Friday, October 8, 2021

Géza von Radványi | Mädchen in Uniform

a necessary scandal

by Douglas Messerli

Franz Höllering and Friedrich Dammann (screenplay, based on the play by Christa Winsloe), Géza von Radványi (director) Mädchen in Uniform / 1958

A remake of the 1931 Leontine Sagan film Mädchen in Uniform, Géza von Radványi’s 1958 version even more emphatically restates the original’s themes, by extending its scenes to long out-of-door drills and marches, and by its rich color images which reinforce the eroticism of the original, and extend them by having the central figures, Manuela von Meinhardis played by the lovely young actress Romy Schneider and her beloved teacher Fräulein Elisabeth von Bernburg acted by the beautiful Lilli Palmer.

      As in the original the Prussian women’s convent is run by the unfalteringly cold and bitter Headmistress (Therese Giehse) with her obedient assistant Fräulein von Racket (Blandine Eginger) where young girls are raised strictly to suffer the difficulties of marriage to Prussian soldiers. Undergoing severe punishment, sometimes beatings, for the slightest infractions—particularly for imitating their teachers and writing letters home in complaint—and generally kept underfed, all for the purpose of making them suffer deprivations which they may face if the country again goes to war, these girls have been made to suffer for an earlier generation’s suffering.  

      Many of the young girls have parents who, agreeing with these restrictions, have basically given them over to the next stage of their upbringing which, beginning in childhood, moves through the classroom into marriage. Accordingly, what these girls most desperately seek is love, any love they might encounter.

      Manuela in particular, her loving mother having just died, is terrified by her surroundings, sent there by her equally strict and unloving aunt.

       She and the other girls find that love in the outwardly orderly ministrations but secretly loving attention of their German teacher, von Bernburg. To be able to fit into the society of cruel and frightened women she has entered, the teacher pretends great strictness, threatening to fail some of her students who cannot immediately name the birth and death dates of figures such as Goethe and Schiller or list their closest friends, but actually using these standard questions to provide the girls with further opportunities of improving their grades. While she grabs their secret epistles from their hands, she tears them up instead of reading them and mocking or punishing their authors.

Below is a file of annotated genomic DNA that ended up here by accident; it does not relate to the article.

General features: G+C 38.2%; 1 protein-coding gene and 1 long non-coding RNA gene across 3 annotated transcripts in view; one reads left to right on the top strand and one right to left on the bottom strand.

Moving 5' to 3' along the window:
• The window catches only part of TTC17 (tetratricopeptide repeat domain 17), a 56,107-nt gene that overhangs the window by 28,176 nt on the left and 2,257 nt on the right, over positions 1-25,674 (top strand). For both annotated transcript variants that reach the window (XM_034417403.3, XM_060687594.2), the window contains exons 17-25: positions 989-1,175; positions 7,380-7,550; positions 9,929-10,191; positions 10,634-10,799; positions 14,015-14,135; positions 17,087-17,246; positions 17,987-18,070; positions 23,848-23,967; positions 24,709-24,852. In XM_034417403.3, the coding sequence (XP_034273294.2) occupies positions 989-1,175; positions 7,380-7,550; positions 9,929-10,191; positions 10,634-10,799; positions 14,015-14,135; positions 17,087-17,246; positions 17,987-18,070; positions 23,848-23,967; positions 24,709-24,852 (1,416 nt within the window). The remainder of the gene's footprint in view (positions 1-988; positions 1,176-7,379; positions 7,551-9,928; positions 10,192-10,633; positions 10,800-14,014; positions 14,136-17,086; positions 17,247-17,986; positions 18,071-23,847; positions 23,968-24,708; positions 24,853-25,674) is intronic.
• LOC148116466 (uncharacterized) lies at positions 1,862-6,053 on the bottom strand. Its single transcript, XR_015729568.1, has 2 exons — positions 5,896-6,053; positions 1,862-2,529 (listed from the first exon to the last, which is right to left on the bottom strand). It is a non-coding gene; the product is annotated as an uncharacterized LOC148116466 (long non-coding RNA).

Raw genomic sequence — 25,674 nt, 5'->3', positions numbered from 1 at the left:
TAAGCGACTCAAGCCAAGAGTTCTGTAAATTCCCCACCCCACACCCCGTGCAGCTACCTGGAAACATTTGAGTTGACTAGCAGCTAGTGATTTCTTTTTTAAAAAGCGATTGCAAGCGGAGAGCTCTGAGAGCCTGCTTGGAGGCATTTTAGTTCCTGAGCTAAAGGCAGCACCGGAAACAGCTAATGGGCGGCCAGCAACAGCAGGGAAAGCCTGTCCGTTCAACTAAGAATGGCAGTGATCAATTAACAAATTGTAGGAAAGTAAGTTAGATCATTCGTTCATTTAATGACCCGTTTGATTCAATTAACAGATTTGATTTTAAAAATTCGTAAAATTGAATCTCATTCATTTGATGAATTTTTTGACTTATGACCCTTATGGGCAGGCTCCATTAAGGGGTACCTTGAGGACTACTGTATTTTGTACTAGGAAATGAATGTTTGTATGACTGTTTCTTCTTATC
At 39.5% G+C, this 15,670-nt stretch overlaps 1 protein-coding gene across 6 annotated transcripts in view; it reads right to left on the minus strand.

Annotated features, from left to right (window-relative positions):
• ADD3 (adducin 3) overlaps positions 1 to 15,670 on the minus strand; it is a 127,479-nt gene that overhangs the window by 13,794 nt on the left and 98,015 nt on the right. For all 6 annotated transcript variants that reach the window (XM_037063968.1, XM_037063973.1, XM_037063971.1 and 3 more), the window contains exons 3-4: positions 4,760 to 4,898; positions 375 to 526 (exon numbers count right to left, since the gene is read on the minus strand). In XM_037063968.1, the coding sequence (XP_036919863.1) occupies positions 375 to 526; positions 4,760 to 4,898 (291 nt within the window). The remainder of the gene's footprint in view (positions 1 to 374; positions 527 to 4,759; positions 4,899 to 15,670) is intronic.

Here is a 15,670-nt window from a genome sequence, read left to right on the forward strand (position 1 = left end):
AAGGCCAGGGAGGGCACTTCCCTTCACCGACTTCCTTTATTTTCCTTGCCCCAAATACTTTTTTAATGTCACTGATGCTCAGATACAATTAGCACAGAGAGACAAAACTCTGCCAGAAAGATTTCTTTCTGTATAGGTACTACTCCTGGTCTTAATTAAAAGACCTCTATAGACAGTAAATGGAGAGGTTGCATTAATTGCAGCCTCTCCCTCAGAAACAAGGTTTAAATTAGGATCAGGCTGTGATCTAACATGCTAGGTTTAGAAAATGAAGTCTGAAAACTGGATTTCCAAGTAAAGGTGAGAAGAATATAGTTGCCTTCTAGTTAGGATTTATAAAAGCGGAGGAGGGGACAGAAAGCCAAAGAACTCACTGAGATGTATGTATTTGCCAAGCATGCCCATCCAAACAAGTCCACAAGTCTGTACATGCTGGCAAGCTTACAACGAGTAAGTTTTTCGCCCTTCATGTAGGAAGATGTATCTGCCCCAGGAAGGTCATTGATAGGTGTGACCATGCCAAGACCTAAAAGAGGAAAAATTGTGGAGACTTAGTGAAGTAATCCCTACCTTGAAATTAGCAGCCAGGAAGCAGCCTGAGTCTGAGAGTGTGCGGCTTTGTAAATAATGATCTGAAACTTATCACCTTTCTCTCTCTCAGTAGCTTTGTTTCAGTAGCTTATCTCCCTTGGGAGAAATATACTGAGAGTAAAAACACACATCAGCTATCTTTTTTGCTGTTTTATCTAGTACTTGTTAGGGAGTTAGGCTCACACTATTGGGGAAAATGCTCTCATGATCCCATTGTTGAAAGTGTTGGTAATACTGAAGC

Von Bernburg’s particular expression of motherly love comes in the form her nightly kissing of each the pupils assigned to her care, gentling putting their lips to their foreheads one by one as she names them. For all of the girls it is a meaningful act in an environment which provides them with little in the way of other affection. But for the young neophyte it is particularly important as she quickly comes to almost deify the lover/mother, interpreting the many little kindnesses that her teacher demonstrates as representing a special relationship between the two of them.

     In particular, when her own underblouse is nearly in tatters and she has difficulty in resewing it, von Bernburg selects one of her own blouses to wear, a gift that even the innocent girl knows enough to hide from her needy and envious peers.

      Yet the kiss is given even more significance when the girl is chosen to play Romeo in a special production of the Shakespeare play to be performed in honor of the Headmistress. Taught to simply  “declaim” by the ineffectual drama teacher, Manuela is asked to present a more energized, personal rendition of the male lover to her lovely teacher. Suddenly the shy student comes alive in the young lover’s ardent statements of love, and at the appropriate moment inappropriately kisses von Bernburg on the lips. When the stunned teacher, also perceiving what has elicited the unexpected sign of affection, does not fully scold her for her effrontery, the girl is now certain of her teacher’s “special” love. In the hothouse world of female sexuality, moreover, it does not take long for even the other’s to sense something of a far dramatic reality, particularly when after successfully performing Romeo and Juliet Manuela gets accidentally drunk on the party punch, spiked by a kitchen servant with rum, and shouts out her mutual love for her teacher in front of everyone.